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Rhodesian Air Force
Parachute Training School

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Formation:

The Parachute Training School was formed on 5th October 1961.

Commanding Officers

Sqn Ldr Ron Smith (RAF)
WO Maitland W. October 1961
Sqn Ldr M. J. "Boet" Swart January 1964
Sqn Ldr D. De Kock
Sqn Ldr F. Hales

A Brief History

With the Formation of the Special Air Services in Rhodesia there was a need to provide a training facility for parachute training. This need was met by the Rhodesian Air Force Parachute Training School.

In the beginning the Parachute Training School was commanded by Squadron Leader Ron Smith of the Royal Air Force. The first instructors were a group of Sergeants, also from the Royal; Air Force.

The first demonstration jumps for the SAS were made by the Safety Equipment workers who packed the parachutes for the troops. these included W.O. Butterworth a man in his fifties.

On the 15th January 1963 M. J (Boet) Swart was transferred from the Rhodesian army. He qualified as a parachute jump instructor in June and was promoted to Acting Squadron Leader in January 1964 when he became the the commander of the school. In September 1966 he was also appointed survival training instructor.

1964

January 1964 Sqn Ldr M. J. “Boet” Swart became OC PTS.

1966

On the 12th June 1966 the first static line descents using RLI members was made at Delports Farm just east of New Sarum.

1967

By the beginning of 1967 the school was using the new TAP 665 parachute (French design) that had been received in November 1966. This parachute proved to be superior to the "X" type used previously.

On the 31st March 1967 Flight Sergeant Frank Hales carried out the first free-fall parachute descent at the school. He jumped from a Dakota aircraft flying at 15,000 feet. This was the start of trials conducted by the army into free-fall parachuting. The training and dispatching was carried out by the staff of the Parachute Training School under the watchful eye of Frank Hales. Descents were made between 9,000 and 15,000 feet.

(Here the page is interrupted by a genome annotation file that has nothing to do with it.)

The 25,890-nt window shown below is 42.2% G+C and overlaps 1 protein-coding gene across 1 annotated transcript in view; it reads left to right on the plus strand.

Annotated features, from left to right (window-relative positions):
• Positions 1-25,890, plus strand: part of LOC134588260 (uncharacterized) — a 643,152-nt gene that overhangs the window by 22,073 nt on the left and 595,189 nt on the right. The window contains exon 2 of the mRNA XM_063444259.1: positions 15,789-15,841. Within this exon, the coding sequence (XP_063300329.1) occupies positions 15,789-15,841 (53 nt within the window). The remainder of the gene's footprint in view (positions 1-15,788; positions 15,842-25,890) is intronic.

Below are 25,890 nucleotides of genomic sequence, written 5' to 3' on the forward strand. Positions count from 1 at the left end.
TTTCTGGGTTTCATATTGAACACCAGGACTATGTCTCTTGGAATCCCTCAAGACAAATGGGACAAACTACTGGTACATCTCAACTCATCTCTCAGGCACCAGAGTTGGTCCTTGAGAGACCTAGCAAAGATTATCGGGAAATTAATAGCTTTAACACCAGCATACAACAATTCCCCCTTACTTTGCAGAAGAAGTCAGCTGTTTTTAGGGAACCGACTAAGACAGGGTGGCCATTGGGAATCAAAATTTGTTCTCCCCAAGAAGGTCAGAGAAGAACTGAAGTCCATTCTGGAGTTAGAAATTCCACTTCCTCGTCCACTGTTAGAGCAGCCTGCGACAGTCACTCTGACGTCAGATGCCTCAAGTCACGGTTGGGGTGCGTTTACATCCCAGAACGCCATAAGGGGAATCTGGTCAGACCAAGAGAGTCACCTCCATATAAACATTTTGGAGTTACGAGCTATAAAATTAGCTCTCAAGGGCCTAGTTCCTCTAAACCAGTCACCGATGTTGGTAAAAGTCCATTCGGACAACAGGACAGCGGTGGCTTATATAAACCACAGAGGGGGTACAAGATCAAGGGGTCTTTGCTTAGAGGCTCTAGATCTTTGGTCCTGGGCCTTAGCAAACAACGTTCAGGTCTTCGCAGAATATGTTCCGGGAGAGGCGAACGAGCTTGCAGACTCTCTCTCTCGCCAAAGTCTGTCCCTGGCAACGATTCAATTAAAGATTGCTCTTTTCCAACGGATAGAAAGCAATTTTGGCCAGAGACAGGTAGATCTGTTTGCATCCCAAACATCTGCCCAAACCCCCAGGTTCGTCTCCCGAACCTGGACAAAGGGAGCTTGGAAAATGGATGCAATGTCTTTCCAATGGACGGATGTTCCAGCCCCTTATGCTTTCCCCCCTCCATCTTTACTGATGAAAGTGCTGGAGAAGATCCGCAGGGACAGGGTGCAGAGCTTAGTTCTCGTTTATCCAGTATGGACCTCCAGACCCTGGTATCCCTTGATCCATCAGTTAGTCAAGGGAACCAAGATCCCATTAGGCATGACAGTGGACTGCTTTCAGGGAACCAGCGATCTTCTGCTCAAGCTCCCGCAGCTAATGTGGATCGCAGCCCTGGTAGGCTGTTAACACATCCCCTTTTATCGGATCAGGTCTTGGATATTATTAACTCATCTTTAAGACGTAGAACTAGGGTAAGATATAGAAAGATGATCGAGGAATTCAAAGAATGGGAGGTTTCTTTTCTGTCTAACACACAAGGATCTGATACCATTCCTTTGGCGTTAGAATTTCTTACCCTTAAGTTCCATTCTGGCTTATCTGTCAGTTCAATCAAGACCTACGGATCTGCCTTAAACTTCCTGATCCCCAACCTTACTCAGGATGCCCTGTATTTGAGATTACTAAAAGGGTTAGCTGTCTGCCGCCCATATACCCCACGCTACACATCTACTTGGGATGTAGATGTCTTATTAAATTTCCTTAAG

During 1967 two basic parachute training courses took place to bring the SAS up to full strength. During the latter part of 1967 a number of American T10 parachutes were acquired for evaluation by the school. The trials proved successful and it was decided to re-equip with the American parachutes.

1970

6th May 1970 the Parachute Training School logged its 10,000th jump from a Dakota aircraft over New Sarum when Tony Hughes (aged 26) jumped at 1,000feet above New Sarum. It was his 155th jump. He was the youngest staff instructor at the Parachute School The pilot of the flight was Squadron Leader George Alexander who had also been the pilot who flew the aircraft that dropped the first paratrooper over Rhodesia. And had been responsible for training other pilots in the skills of para-dropping. Of the 10,00 jumps only one man had refused to jump. The accident occurrence rate was 1.39% The parachute school at the time was staffed by 6 Qualified instructors and 2 trainee instructors.

The role of this unit was further increased when in the mid 1970s it was decided to train the men of the Rhodesian Light Infantry as airborne troops. With the successful use of these airborne troops on operations it was decided to extend this training to the men of the Rhodesia African Rifles. This training further increased the effectiveness of the Rhodesian Forces.

1971

15th September members of the SAS carried out a water jump into Lake Kariba. The Dakota was flown by Flight Lieutenant Peter (Pom) Bater

16th September the first free fall drop was made from a South African Cessna 185 flown by Lieutenant van Rensberg. During October and November 1971 intensive free-fall parachuting training was carried out at Cranborne. Night free-fall jumps were formed part of this training.

1974

In March 1974 the first free fall training at night for instructors was carried out. The No. 3 Squadron pilot was Flight Lieutenant Barry Roberts.

The Parachute training school had a new mascot called Barbear in honour of Flight Lieutenant David Barbour a VR pilot serving on No. 3 Squadron.

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